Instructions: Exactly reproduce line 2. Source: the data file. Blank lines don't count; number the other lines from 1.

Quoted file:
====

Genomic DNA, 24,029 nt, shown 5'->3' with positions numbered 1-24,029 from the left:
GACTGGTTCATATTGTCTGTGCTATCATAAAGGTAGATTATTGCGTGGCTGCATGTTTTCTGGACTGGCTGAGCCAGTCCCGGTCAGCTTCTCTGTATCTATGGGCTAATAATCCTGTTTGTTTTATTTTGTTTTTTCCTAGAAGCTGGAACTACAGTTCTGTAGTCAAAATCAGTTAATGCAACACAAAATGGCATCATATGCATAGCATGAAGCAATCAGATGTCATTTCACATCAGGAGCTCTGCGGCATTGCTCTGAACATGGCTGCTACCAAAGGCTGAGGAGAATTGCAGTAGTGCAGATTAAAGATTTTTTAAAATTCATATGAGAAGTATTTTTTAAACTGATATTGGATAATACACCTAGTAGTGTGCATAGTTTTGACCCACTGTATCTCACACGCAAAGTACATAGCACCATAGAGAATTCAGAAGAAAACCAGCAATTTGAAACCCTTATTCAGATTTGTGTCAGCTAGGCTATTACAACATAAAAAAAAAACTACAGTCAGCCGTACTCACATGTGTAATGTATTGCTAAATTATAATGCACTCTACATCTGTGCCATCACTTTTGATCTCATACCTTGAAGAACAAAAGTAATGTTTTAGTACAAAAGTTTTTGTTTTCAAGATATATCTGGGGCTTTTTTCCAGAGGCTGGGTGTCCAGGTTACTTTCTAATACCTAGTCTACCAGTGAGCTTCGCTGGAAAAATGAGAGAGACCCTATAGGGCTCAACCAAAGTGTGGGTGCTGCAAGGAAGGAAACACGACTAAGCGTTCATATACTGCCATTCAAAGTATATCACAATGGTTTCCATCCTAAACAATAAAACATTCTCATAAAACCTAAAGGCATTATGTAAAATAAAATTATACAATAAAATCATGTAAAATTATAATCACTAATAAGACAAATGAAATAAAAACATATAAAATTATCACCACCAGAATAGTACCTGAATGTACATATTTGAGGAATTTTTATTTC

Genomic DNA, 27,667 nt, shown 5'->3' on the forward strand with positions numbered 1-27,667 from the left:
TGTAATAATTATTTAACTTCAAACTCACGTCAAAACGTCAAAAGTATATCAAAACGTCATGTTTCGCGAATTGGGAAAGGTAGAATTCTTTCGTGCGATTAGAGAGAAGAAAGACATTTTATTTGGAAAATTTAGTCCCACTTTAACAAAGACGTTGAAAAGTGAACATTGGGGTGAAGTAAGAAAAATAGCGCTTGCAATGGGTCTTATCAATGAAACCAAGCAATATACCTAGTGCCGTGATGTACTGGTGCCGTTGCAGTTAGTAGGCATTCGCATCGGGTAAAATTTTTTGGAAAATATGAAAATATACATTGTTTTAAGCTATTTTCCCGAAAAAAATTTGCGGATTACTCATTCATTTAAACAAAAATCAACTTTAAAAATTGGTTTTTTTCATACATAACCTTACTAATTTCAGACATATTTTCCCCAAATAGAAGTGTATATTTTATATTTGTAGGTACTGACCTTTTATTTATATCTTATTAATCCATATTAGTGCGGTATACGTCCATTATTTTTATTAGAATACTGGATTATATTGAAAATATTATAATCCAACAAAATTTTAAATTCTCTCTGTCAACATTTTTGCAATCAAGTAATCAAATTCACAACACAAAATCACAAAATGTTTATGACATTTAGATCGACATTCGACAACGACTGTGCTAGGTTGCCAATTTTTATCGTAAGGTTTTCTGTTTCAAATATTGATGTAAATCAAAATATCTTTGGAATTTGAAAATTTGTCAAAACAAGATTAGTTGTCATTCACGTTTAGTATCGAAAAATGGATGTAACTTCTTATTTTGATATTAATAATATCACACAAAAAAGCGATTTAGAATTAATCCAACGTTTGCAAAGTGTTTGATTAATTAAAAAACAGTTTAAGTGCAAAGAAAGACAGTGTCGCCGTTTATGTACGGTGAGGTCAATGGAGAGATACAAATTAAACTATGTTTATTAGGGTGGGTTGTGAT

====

GACTGGTTCATATTGTCTGTGCTATCATAAAGGTAGATTATTGCGTGGCTGCATGTTTTCTGGACTGGCTGAGCCAGTCCCGGTCAGCTTCTCTGTATCTATGGGCTAATAATCCTGTTTGTTTTATTTTGTTTTTTCCTAGAAGCTGGAACTACAGTTCTGTAGTCAAAATCAGTTAATGCAACACAAAATGGCATCATATGCATAGCATGAAGCAATCAGATGTCATTTCACATCAGGAGCTCTGCGGCATTGCTCTGAACATGGCTGCTACCAAAGGCTGAGGAGAATTGCAGTAGTGCAGATTAAAGATTTTTTAAAATTCATATGAGAAGTATTTTTTAAACTGATATTGGATAATACACCTAGTAGTGTGCATAGTTTTGACCCACTGTATCTCACACGCAAAGTACATAGCACCATAGAGAATTCAGAAGAAAACCAGCAATTTGAAACCCTTATTCAGATTTGTGTCAGCTAGGCTATTACAACATAAAAAAAAAACTACAGTCAGCCGTACTCACATGTGTAATGTATTGCTAAATTATAATGCACTCTACATCTGTGCCATCACTTTTGATCTCATACCTTGAAGAACAAAAGTAATGTTTTAGTACAAAAGTTTTTGTTTTCAAGATATATCTGGGGCTTTTTTCCAGAGGCTGGGTGTCCAGGTTACTTTCTAATACCTAGTCTACCAGTGAGCTTCGCTGGAAAAATGAGAGAGACCCTATAGGGCTCAACCAAAGTGTGGGTGCTGCAAGGAAGGAAACACGACTAAGCGTTCATATACTGCCATTCAAAGTATATCACAATGGTTTCCATCCTAAACAATAAAACATTCTCATAAAACCTAAAGGCATTATGTAAAATAAAATTATACAATAAAATCATGTAAAATTATAATCACTAATAAGACAAATGAAATAAAAACATATAAAATTATCACCACCAGAATAGTACCTGAATGTACATATTTGAGGAATTTTTATTTC